The museum is a great place for the whole family. For those wanting to learn about the history of New Zealand rugby and know some early All Black stories, the displays are conveniently arranged in chronological order around the walls. The objects gathered by the museum over the years are rich and diverse. There is a walking stick of Charles Monro, ‘father of New Zealand rugby’, and a boot of legendary All Black Don Clarke that has Lancaster Park dirt on it, sent to the museum with instructions that it never be cleaned. Further along is George Nepia’s All Blacks cap and the white All Blacks jersey adopted in 1930 when the Lions wore navy blue.
Many of the cabinets have TV screens that show footage of rugby from that decade, the earliest from 1905.
For those wanting a more energetic museum visit there is an indoor activity area in which sprinting speed and tackling speed can be measured. Run in the footsteps of All Blacks such as Aaron Cruden and Aaron Smith. There is a goal-kicking activity as well where the posts move to replicate tricky side-line attempts. Those who want to get physical can pack down like Keven Mealamu and Charlie Faumuina against the scrum machine. The current record holder is an international rugby prop from Georgia who managed an incredible 498kg.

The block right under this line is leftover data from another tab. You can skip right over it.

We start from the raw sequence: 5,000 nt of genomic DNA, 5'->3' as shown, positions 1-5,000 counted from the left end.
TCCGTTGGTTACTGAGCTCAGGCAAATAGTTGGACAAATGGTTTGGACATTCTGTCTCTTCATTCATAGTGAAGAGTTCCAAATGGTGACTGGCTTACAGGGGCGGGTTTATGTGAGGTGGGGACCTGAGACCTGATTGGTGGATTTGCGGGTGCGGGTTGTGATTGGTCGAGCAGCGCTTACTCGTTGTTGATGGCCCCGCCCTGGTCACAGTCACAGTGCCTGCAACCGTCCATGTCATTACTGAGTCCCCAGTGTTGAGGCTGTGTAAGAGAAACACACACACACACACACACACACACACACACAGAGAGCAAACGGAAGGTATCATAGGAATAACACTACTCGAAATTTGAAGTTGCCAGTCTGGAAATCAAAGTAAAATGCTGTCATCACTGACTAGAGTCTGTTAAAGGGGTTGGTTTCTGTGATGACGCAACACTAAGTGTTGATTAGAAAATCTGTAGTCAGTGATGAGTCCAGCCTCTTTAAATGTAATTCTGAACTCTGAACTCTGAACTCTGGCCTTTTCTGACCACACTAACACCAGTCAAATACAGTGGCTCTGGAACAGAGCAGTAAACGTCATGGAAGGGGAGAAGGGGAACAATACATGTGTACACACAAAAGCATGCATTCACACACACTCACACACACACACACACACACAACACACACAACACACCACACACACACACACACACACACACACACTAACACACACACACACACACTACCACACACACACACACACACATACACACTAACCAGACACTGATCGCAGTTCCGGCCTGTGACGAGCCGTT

The big screen has rugby on all day. If it’is highlights you’re after, ask the attendant – soon you could be reliving the Christian Cullen- Jeff Wilson era.
Thousands from all over the world have had their photograph taken in front of the gigantic Haka wall, with the All Blacks in the background. There is also a small gift shop where you can purchase souvenirs as you leave.